Book Review: “What Once Was Mine” is An Enchanting and Darker Addition to Disney’s Twisted Tales

Running, adventuring, meeting witches and human demons, seeing violence firsthand and learning about life. Disney’s New York Times Best-Selling A Twisted Tale Series continues to grow and enchant its readers, while also appearing to get darker.

The series, renowned for twisting well-known Disney stories and giving them alternate taglines or driving plot points to their traditional Disney counterparts, invites readers on an all-new adventure alongside classic characters they know and love. The real intrigue of these stories is that they indulge in darker fairytales which perhaps target a slightly older (middle grade and up) audience.

What Once Was Mine is the twelfth book and newest addition to the series (a full list of the books in this series can be found at the bottom of this article). Written by famed A Twisted Tale series author Liz Braswell, Rapunzel’s tale stays close to the original story framework and vibe of Disney’s Tangled, and yet adds an arguably even more adventurous – and certainly darker – touch to the story. Original (and even historically-inspired) characters are a welcome addition and perhaps my favorite part of the story involves a fun twist on none other than Maximus, the Corona Kingdom Guard’s most faithful steed.

What if Rapunzel’s mother drank a potion from the wrong flower?

The Twisted Tale series is known for its unique taglines that get curious readers thinking about what twist the tale might take. The taglines reel the reader in, for they will surely want to know
“What if Rapunzel’s mother drank a potion from the wrong flower?” After all, we know what happened when Rapunzel’s mother drank from the right flower: Tangled, of course. The twist in Braswell’s latest tale goes a little something like this…

Desperate to save the life of their queen and her unborn child, the good citizens of the kingdom of Corona comb the land for the all-healing Sundrop flower to cure her… but someone mistakenly picks the blossom of the Moondrop instead. This shimmering flower heals the queen and she delivers a healthy baby girl – with hair as silver and gray as the moon. But with her mysterious hair comes dangerous magical powers: the power to harm, not to heal. For the safety of the kingdom, Rapunzel is locked away in a tower and put under the care of the sinister goodwife, Mother Gothel.

For 18 years Rapunzel stays imprisoned in her tower, knowing she must protect everyone from her magical hair. When she finally decides to leave the only home she’s ever known – to see the floating lights that appear each year on her birthday – she gets caught up in an unexpected adventure with two thieves: a would-be outlaw named Gina, and Flynn Rider, a rogue on the run. Before she can read her happy ending, Rapunzel learns that there is far more to her story, her hair and her future than she ever could have known.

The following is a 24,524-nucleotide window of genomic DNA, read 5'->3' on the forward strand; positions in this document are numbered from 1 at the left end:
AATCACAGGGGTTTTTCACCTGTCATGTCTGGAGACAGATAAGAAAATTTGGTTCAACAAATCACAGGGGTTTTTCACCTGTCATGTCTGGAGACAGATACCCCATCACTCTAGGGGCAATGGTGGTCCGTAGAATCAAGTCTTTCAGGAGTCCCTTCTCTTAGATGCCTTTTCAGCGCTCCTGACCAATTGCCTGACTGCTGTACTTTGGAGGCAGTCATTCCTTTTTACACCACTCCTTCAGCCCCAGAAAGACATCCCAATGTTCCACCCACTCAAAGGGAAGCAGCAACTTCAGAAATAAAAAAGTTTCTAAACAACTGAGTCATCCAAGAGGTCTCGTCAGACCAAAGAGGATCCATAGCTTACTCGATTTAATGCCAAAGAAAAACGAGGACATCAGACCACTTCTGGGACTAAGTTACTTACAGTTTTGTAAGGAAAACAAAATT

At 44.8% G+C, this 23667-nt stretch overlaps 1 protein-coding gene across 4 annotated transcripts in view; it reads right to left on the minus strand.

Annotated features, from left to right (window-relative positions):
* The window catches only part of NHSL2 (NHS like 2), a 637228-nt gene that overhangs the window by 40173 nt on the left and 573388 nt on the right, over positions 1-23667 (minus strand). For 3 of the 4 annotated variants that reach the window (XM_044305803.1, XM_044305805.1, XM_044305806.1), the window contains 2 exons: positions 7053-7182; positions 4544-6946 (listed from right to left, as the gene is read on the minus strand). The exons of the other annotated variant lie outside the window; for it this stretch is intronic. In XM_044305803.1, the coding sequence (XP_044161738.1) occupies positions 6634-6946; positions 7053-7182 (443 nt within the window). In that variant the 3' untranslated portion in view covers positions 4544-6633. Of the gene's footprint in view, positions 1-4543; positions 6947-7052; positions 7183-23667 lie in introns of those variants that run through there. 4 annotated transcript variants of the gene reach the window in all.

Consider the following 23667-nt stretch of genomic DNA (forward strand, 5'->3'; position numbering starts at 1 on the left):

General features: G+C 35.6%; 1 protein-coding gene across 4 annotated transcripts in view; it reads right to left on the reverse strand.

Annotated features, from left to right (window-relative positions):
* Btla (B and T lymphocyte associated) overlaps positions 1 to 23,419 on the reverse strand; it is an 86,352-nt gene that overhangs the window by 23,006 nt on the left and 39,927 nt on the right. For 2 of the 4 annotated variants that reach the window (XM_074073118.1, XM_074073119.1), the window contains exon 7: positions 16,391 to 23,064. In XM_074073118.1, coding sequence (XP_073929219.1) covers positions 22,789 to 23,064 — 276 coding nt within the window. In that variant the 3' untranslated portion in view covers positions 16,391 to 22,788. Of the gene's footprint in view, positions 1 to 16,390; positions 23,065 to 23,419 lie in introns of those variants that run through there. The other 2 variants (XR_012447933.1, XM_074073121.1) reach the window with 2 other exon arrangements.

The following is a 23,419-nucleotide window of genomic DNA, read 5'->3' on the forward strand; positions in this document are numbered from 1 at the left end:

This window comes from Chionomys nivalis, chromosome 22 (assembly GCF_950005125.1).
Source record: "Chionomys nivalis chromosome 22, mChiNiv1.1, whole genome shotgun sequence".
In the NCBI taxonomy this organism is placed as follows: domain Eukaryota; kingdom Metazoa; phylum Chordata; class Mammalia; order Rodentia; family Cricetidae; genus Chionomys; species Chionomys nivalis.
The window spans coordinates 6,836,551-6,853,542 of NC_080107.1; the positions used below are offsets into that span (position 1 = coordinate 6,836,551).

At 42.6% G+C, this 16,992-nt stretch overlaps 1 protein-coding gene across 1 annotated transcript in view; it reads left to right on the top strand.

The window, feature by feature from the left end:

What Once Was Mine is darker than its predecessors

The dark themes in this book are particularly striking compared to earlier novels in the series. This is largely thanks to the involvement of Countess Bathory who is in fact based on the infamous Hungarian noblewoman and serial killer. In real life, Bathory is rumored to have bathed in the blood of virgins to retain her youth. In What Once Was Mine, this fact is shared with Rapunzel who spends some time in Bathory’s castle. Bathory is a fun albeit surprising addition to the story.

Another darker theme transpires through Rapunzel’s “murder hair” and its power to harm rather than to heal. (It is also an intriguing moon silver color rather than the sunshine gold locks we are familiar with in the film.) Baby Rapunzel accidentally kills a nurse and thus she is whisked away to her tower under Gothel’s care. Later in the story, Gothel forces Raps to kill a chicken to remind her why it is not safe for her to leave the tower. If murder isn’t dark enough, coercion to kill certainly is. While this sounds particularly grim for our protagonist, it triggers an interesting journey in seeing how Rapunzel learns about and uses her magic – thanks to her friends and one very kind and quirky witch.